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Dell EMC patches vulnerabilities in its data protection products

News Analysis
Jan 11, 20182 mins
Data CenterDellSecurity

The vulnerabilities affect Dell EMC's Avamar Server, NetWorker Virtual Edition, and Integrated Data Protection Appliance. Users should apply patches now.

putting on a band-aid patch with binary code
Credit: Thinkstock

Researchers have discovered several vulnerabilities in Dell EMC’s data protection products that would allow an attacker to gain full control of the system. Fortunately, a fix is available now for download.

The vulnerabilities, three in all, were disclosed on Jan. 4 by the security technology and services firm Digital Defense. They effect Dell EMC’s Avamar Server, NetWorker Virtual Edition, and Integrated Data Protection Appliance, which use a common component called Avamar Installation Manager. This is the problematic app.

In addition to this, a related problem in the VMware vSphere Data Protection backup product has also been uncovered, but it has already been patched.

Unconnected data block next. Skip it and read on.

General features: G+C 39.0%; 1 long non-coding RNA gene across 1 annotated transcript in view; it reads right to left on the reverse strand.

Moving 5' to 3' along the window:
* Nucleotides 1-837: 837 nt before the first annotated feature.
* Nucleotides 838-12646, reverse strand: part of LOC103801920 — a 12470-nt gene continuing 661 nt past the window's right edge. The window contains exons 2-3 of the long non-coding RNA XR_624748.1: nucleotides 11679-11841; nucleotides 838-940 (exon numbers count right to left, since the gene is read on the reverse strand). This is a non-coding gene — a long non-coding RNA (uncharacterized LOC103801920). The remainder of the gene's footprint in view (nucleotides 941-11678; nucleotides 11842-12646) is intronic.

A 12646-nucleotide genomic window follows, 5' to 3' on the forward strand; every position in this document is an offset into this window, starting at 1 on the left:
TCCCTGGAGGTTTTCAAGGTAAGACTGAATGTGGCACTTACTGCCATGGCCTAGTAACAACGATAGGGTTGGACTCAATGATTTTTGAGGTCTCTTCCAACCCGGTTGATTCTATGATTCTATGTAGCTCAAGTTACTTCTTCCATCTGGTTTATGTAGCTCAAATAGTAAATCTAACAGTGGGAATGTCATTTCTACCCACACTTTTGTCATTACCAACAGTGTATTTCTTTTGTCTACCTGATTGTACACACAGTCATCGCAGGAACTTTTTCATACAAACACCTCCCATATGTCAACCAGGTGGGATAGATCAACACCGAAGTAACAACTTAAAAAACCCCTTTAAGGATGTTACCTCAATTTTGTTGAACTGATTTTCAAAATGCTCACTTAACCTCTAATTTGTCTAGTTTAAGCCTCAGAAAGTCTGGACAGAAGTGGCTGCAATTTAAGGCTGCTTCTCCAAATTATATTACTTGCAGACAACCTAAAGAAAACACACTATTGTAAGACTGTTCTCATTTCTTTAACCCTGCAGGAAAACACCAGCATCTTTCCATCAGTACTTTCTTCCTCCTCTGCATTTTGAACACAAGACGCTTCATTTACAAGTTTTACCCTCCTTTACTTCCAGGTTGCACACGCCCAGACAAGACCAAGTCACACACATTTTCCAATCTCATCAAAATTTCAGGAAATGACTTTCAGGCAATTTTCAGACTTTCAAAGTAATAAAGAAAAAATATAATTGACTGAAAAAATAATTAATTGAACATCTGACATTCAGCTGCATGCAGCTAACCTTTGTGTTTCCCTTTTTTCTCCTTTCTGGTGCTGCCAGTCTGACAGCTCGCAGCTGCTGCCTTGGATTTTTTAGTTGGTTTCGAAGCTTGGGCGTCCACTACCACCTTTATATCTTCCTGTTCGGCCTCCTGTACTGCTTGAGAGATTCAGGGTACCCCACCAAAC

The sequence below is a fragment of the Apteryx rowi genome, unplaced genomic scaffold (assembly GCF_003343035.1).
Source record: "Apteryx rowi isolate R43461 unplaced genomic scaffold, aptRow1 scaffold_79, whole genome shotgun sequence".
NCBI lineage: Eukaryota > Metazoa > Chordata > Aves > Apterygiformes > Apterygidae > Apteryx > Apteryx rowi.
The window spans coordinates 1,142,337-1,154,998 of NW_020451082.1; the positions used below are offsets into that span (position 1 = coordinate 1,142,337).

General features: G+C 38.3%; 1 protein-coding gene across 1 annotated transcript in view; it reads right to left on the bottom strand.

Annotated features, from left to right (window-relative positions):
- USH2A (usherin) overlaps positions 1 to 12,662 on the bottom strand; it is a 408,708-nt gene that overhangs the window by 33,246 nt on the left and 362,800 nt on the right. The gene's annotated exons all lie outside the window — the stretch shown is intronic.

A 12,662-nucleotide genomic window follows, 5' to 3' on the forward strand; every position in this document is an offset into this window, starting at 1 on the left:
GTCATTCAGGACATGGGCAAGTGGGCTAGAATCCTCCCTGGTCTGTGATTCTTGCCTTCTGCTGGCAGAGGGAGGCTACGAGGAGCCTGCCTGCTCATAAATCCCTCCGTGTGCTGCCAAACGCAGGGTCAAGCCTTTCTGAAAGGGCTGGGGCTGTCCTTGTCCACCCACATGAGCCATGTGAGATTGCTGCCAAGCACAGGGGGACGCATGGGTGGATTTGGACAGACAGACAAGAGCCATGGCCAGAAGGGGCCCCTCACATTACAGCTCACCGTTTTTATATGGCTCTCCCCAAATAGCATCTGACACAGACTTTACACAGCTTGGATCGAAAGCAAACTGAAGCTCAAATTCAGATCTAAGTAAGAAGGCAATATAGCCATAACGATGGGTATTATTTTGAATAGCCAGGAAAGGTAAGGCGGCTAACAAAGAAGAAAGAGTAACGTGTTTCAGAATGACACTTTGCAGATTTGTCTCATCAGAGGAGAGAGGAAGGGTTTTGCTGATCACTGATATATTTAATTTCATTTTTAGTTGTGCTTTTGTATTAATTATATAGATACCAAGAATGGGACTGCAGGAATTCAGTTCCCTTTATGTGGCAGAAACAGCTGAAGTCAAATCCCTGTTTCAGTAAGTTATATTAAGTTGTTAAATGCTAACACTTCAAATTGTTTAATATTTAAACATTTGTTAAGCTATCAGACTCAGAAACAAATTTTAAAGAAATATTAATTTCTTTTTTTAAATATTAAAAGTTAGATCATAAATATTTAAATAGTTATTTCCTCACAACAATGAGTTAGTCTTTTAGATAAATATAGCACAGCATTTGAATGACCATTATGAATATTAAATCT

How attackers could exploit the vulnerabilities

Through the vulnerabilities in user authentication, attackers could obtain information stored inside the appliances, such as server data.

“The authentication bypass can be combined with the other two vulnerabilities to fully compromise the virtual appliance,” Digital Defense said in a blog post announcing the problem.

Digital Defense worked with Dell EMC on the problem and held the news until Dell EMC could issue security fixes to address the vulnerabilities, which are now out.

These patches should be applied without delay because they are quite serious. Attackers can get at database information without having to break into the actual database server. They can log in to the backup devices instead as administrators and won’t need to know any user names or passwords.

Products affected

The impacted products are:

  • Avamar Server 7.1.x, 7.2.x, 7.3.x, 7.4. x, 7.5.0
  • NetWorker Virtual Edition 0.x, 9.1.x, 9.2.x
  • Integrated Data Protection Appliance 2.0

While this has shades of the Meltdown flaw affecting CPUs, the two are entirely unrelated. It’s just a coincidental resemblance in that both allow for reading of contents on a device.

Andy Patrizio is a freelance journalist based in southern California who has covered the computer industry for 20 years and has built every x86 PC he’s ever owned, laptops not included.

The opinions expressed in this blog are those of the author and do not necessarily represent those of ITworld, Network World, its parent, subsidiary or affiliated companies.

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